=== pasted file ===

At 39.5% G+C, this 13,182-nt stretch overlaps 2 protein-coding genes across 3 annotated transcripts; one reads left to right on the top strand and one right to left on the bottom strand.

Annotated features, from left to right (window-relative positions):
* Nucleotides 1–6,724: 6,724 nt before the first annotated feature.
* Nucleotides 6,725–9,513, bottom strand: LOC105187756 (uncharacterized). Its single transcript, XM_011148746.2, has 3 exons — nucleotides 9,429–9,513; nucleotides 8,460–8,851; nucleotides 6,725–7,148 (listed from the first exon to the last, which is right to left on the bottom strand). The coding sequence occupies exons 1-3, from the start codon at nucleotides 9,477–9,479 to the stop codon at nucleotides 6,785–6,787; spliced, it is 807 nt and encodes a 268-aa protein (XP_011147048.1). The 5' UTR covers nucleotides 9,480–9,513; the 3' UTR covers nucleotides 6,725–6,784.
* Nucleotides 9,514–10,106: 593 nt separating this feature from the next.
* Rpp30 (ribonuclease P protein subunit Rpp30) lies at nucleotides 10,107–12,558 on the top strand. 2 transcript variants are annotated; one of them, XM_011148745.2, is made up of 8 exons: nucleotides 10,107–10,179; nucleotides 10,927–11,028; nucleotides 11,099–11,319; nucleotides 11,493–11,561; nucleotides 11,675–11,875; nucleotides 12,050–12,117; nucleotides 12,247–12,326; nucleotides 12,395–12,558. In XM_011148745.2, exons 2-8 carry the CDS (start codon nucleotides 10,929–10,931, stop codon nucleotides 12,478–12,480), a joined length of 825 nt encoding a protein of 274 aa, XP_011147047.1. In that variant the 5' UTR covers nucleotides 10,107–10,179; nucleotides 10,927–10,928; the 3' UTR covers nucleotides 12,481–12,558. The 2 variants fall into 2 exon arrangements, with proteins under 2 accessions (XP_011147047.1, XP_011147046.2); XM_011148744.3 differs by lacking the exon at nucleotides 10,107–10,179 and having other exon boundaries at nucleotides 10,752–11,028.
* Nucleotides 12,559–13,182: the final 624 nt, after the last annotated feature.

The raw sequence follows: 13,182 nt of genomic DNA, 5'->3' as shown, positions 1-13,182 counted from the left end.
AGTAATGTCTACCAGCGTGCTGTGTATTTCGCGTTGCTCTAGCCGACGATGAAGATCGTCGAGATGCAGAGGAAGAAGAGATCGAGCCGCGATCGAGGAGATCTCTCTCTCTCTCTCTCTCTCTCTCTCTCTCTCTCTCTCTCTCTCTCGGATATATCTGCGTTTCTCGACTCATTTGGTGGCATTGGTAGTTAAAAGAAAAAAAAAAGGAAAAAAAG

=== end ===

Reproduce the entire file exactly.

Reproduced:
At 39.5% G+C, this 13,182-nt stretch overlaps 2 protein-coding genes across 3 annotated transcripts; one reads left to right on the top strand and one right to left on the bottom strand.

Annotated features, from left to right (window-relative positions):
* Nucleotides 1–6,724: 6,724 nt before the first annotated feature.
* Nucleotides 6,725–9,513, bottom strand: LOC105187756 (uncharacterized). Its single transcript, XM_011148746.2, has 3 exons — nucleotides 9,429–9,513; nucleotides 8,460–8,851; nucleotides 6,725–7,148 (listed from the first exon to the last, which is right to left on the bottom strand). The coding sequence occupies exons 1-3, from the start codon at nucleotides 9,477–9,479 to the stop codon at nucleotides 6,785–6,787; spliced, it is 807 nt and encodes a 268-aa protein (XP_011147048.1). The 5' UTR covers nucleotides 9,480–9,513; the 3' UTR covers nucleotides 6,725–6,784.
* Nucleotides 9,514–10,106: 593 nt separating this feature from the next.
* Rpp30 (ribonuclease P protein subunit Rpp30) lies at nucleotides 10,107–12,558 on the top strand. 2 transcript variants are annotated; one of them, XM_011148745.2, is made up of 8 exons: nucleotides 10,107–10,179; nucleotides 10,927–11,028; nucleotides 11,099–11,319; nucleotides 11,493–11,561; nucleotides 11,675–11,875; nucleotides 12,050–12,117; nucleotides 12,247–12,326; nucleotides 12,395–12,558. In XM_011148745.2, exons 2-8 carry the CDS (start codon nucleotides 10,929–10,931, stop codon nucleotides 12,478–12,480), a joined length of 825 nt encoding a protein of 274 aa, XP_011147047.1. In that variant the 5' UTR covers nucleotides 10,107–10,179; nucleotides 10,927–10,928; the 3' UTR covers nucleotides 12,481–12,558. The 2 variants fall into 2 exon arrangements, with proteins under 2 accessions (XP_011147047.1, XP_011147046.2); XM_011148744.3 differs by lacking the exon at nucleotides 10,107–10,179 and having other exon boundaries at nucleotides 10,752–11,028.
* Nucleotides 12,559–13,182: the final 624 nt, after the last annotated feature.

The raw sequence follows: 13,182 nt of genomic DNA, 5'->3' as shown, positions 1-13,182 counted from the left end.
AGTAATGTCTACCAGCGTGCTGTGTATTTCGCGTTGCTCTAGCCGACGATGAAGATCGTCGAGATGCAGAGGAAGAAGAGATCGAGCCGCGATCGAGGAGATCTCTCTCTCTCTCTCTCTCTCTCTCTCTCTCTCTCTCTCTCTCTCTCGGATATATCTGCGTTTCTCGACTCATTTGGTGGCATTGGTAGTTAAAAGAAAAAAAAAAGGAAAAAAAG